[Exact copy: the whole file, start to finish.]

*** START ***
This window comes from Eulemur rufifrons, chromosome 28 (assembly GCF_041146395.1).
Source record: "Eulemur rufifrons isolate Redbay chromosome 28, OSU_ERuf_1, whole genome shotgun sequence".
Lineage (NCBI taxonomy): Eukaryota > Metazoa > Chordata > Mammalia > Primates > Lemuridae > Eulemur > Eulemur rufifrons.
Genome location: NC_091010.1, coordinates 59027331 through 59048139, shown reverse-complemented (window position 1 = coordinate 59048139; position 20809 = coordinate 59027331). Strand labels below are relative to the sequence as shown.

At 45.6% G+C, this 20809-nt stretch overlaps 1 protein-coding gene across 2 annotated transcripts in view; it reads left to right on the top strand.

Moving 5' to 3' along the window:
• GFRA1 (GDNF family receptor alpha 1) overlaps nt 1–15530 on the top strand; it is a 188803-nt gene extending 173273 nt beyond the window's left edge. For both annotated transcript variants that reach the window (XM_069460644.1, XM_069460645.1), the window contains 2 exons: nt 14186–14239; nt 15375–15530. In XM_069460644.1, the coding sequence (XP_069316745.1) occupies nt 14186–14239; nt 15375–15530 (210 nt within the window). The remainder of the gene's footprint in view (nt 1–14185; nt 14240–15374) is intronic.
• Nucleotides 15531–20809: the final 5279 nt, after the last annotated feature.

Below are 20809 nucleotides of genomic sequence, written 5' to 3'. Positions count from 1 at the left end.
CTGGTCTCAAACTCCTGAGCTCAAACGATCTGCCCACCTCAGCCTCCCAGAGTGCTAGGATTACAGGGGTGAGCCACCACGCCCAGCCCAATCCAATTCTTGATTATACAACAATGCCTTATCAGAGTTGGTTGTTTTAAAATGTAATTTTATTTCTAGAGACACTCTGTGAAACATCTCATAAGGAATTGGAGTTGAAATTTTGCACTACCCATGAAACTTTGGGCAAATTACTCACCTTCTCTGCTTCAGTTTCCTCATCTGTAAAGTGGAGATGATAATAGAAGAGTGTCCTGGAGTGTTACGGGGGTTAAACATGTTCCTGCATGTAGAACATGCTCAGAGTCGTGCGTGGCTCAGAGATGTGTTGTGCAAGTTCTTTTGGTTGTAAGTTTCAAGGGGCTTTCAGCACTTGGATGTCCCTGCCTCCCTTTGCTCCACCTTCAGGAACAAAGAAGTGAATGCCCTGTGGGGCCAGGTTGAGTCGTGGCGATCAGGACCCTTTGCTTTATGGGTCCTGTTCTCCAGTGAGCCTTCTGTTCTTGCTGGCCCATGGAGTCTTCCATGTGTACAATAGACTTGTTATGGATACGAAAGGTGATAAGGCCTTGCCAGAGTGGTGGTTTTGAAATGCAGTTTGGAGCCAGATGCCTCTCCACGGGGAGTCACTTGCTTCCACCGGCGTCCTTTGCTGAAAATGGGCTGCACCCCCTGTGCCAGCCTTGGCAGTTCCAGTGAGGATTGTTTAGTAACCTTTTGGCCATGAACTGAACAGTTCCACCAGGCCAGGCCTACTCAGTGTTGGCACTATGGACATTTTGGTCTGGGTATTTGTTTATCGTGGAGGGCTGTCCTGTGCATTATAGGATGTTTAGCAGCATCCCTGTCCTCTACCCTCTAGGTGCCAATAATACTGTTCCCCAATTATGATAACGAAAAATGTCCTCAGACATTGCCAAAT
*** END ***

This window comes from Eulemur rufifrons, chromosome 28 (assembly GCF_041146395.1).
Source record: "Eulemur rufifrons isolate Redbay chromosome 28, OSU_ERuf_1, whole genome shotgun sequence".
Lineage (NCBI taxonomy): Eukaryota > Metazoa > Chordata > Mammalia > Primates > Lemuridae > Eulemur > Eulemur rufifrons.
Genome location: NC_091010.1, coordinates 59027331 through 59048139, shown reverse-complemented (window position 1 = coordinate 59048139; position 20809 = coordinate 59027331). Strand labels below are relative to the sequence as shown.

At 45.6% G+C, this 20809-nt stretch overlaps 1 protein-coding gene across 2 annotated transcripts in view; it reads left to right on the top strand.

Moving 5' to 3' along the window:
• GFRA1 (GDNF family receptor alpha 1) overlaps nt 1–15530 on the top strand; it is a 188803-nt gene extending 173273 nt beyond the window's left edge. For both annotated transcript variants that reach the window (XM_069460644.1, XM_069460645.1), the window contains 2 exons: nt 14186–14239; nt 15375–15530. In XM_069460644.1, the coding sequence (XP_069316745.1) occupies nt 14186–14239; nt 15375–15530 (210 nt within the window). The remainder of the gene's footprint in view (nt 1–14185; nt 14240–15374) is intronic.
• Nucleotides 15531–20809: the final 5279 nt, after the last annotated feature.

Below are 20809 nucleotides of genomic sequence, written 5' to 3'. Positions count from 1 at the left end.
CTGGTCTCAAACTCCTGAGCTCAAACGATCTGCCCACCTCAGCCTCCCAGAGTGCTAGGATTACAGGGGTGAGCCACCACGCCCAGCCCAATCCAATTCTTGATTATACAACAATGCCTTATCAGAGTTGGTTGTTTTAAAATGTAATTTTATTTCTAGAGACACTCTGTGAAACATCTCATAAGGAATTGGAGTTGAAATTTTGCACTACCCATGAAACTTTGGGCAAATTACTCACCTTCTCTGCTTCAGTTTCCTCATCTGTAAAGTGGAGATGATAATAGAAGAGTGTCCTGGAGTGTTACGGGGGTTAAACATGTTCCTGCATGTAGAACATGCTCAGAGTCGTGCGTGGCTCAGAGATGTGTTGTGCAAGTTCTTTTGGTTGTAAGTTTCAAGGGGCTTTCAGCACTTGGATGTCCCTGCCTCCCTTTGCTCCACCTTCAGGAACAAAGAAGTGAATGCCCTGTGGGGCCAGGTTGAGTCGTGGCGATCAGGACCCTTTGCTTTATGGGTCCTGTTCTCCAGTGAGCCTTCTGTTCTTGCTGGCCCATGGAGTCTTCCATGTGTACAATAGACTTGTTATGGATACGAAAGGTGATAAGGCCTTGCCAGAGTGGTGGTTTTGAAATGCAGTTTGGAGCCAGATGCCTCTCCACGGGGAGTCACTTGCTTCCACCGGCGTCCTTTGCTGAAAATGGGCTGCACCCCCTGTGCCAGCCTTGGCAGTTCCAGTGAGGATTGTTTAGTAACCTTTTGGCCATGAACTGAACAGTTCCACCAGGCCAGGCCTACTCAGTGTTGGCACTATGGACATTTTGGTCTGGGTATTTGTTTATCGTGGAGGGCTGTCCTGTGCATTATAGGATGTTTAGCAGCATCCCTGTCCTCTACCCTCTAGGTGCCAATAATACTGTTCCCCAATTATGATAACGAAAAATGTCCTCAGACATTGCCAAAT